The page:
Doctors Becoming Anti- Antibiotics

Your son has a hacking cough and you want an antibiotic to soothe it.  You know colds are caused by viruses and therefore, not treatable with penicillin. But you want it, anyway.

My husband, too, a dentist, sometimes prescribes antibiotics for patients when they're not really needed. But a new study has found that doctors are prescribing 'way too many antibiotics -- and sometimes even, the wrong ones.

All leading to, as we know, a huge wave of drug-resistant illnesses that may someday end up killing us because the meds just won't work anymore.

"Recent studies have shown that doctors are over-prescribing broad-spectrum antibiotics, sometimes called the big guns, that kill a wide swath of both good and bad bacteria in the body," according to Sumathi Reddi. But they're not against all antibiotics, it turns out.  Narrow-spectrum antibiotics, like penicillin, amoxicillin and cephalexin, can usually clear up many infections, while targeting a smaller number of bacteria, she writes for

The overuse of these drugs is indeed fostering the growth of antibiotic-resistant infections, like c.difficile, a virulent gastrointestinal illness now sweeping through hospitals which is actually caused by antibiotics, and this proliferation of antibiotics prescribed for anything from skin infections to respiratory problems can "wipe out the body's good bacteria, which help digest food, produce vitamins and protect from infections, among other functions," Reddy reports.

Other studies have found that, "about 25% of the time, antibiotics were being prescribed for conditions in which they have no use, such as viral infections," Reddy notes.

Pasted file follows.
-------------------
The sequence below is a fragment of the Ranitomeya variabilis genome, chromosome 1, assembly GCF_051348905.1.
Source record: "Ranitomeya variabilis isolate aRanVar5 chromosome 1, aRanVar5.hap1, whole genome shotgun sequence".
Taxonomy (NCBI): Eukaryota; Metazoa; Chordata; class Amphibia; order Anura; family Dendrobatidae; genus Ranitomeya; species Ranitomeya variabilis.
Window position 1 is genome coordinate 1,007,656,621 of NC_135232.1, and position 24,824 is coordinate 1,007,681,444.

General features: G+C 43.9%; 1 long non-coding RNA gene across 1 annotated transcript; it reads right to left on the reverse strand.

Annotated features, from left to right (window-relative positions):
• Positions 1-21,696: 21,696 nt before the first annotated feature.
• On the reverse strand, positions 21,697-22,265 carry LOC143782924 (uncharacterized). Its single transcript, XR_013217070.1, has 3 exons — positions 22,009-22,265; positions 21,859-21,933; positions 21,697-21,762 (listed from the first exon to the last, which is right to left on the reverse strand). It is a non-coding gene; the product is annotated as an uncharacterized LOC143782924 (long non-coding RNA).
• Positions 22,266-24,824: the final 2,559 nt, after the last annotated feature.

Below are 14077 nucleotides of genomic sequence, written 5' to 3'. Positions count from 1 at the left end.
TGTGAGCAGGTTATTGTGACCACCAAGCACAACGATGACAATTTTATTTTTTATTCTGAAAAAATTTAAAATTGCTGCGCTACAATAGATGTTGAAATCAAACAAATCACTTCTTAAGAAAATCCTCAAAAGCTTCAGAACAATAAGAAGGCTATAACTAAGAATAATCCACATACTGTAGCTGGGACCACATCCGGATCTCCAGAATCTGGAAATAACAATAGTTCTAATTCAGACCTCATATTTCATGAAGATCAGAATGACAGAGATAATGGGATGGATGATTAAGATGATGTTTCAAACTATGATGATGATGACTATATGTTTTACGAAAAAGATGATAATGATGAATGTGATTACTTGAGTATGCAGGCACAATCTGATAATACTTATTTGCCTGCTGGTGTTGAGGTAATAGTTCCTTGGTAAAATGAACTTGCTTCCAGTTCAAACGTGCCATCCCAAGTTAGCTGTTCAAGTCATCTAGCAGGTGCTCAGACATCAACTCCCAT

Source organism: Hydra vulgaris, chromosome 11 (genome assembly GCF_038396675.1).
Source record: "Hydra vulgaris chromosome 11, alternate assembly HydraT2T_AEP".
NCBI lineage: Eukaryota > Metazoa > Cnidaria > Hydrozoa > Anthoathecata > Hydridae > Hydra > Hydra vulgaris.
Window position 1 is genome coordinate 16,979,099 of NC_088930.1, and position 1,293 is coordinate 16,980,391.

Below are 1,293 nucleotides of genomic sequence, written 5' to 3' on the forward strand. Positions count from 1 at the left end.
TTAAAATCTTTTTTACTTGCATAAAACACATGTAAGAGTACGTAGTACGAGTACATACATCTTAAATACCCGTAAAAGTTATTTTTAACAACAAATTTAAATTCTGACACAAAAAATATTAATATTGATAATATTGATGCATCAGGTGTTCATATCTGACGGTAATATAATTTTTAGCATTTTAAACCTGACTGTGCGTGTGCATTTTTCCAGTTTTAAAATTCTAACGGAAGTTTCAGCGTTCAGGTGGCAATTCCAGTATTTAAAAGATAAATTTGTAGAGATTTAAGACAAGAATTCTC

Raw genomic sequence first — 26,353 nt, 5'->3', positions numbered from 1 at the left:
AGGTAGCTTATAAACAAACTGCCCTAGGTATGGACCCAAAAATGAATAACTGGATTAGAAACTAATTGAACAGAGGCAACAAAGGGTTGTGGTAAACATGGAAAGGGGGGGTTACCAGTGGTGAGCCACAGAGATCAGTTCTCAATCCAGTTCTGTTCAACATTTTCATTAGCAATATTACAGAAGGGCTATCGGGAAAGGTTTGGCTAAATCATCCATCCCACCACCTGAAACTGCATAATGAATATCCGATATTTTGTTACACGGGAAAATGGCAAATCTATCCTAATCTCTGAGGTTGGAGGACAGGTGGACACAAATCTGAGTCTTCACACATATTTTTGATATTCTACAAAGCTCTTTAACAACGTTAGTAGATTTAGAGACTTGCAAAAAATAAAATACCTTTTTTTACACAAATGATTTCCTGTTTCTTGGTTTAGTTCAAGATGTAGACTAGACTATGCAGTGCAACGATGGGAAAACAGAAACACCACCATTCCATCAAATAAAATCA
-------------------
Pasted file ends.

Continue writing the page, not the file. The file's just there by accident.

It's the broad spectrum antibiotics that seem to be causing the most trouble.  They should only be given, Reddy says, when multiple courses of antibiotics didn't wor, or for someone at risk for infection with resistant bacteria because of repetitive or prolonged antibiotic exposure, such as recurrent ear infections.

And here's why many of these drugs are over-prescribed: it can take 48 hours for a test to determine what is causing a urinary-tract infection and "doctors and patients don't want to wait 48 hours," Reddy quotes Dr. Charles Cutler, an internist near Philadelphia, who is chairman of the American College of Physicians' Board of Regents.

Bronchitis is another illness for which patients are given antibiotics. Eighty percent of the time patients come into a doctor's office with acute bronchitis they will be prescribed an antibiotic, and usually a broad-spectrum one, Reddy writes. "Bronchitis in someone who's otherwise healthy typically gets better on its own," Lauri Hicks, medical director for the CDC's "Get Smart: Know When Antibiotics Work" program, told Reddy.

Although, having once been sick with bronchitis for over three weeks, I would have given anything to cut short the coughing and aching ribs.

When my son was small and having asthma attacks, he was on penicillin and amoxicillin and all these meds that did nothing for him.  (Of course, later, we had to move to steroids like prednisone.)  It seemed every time you went to the pediatrician for anything, an antibiotic was prescribed.

That's changing now, though.  Pediatricians are being instructed to think very carefully before prescribing these drugs today.  Let's hope they (and all the dentists) listen.


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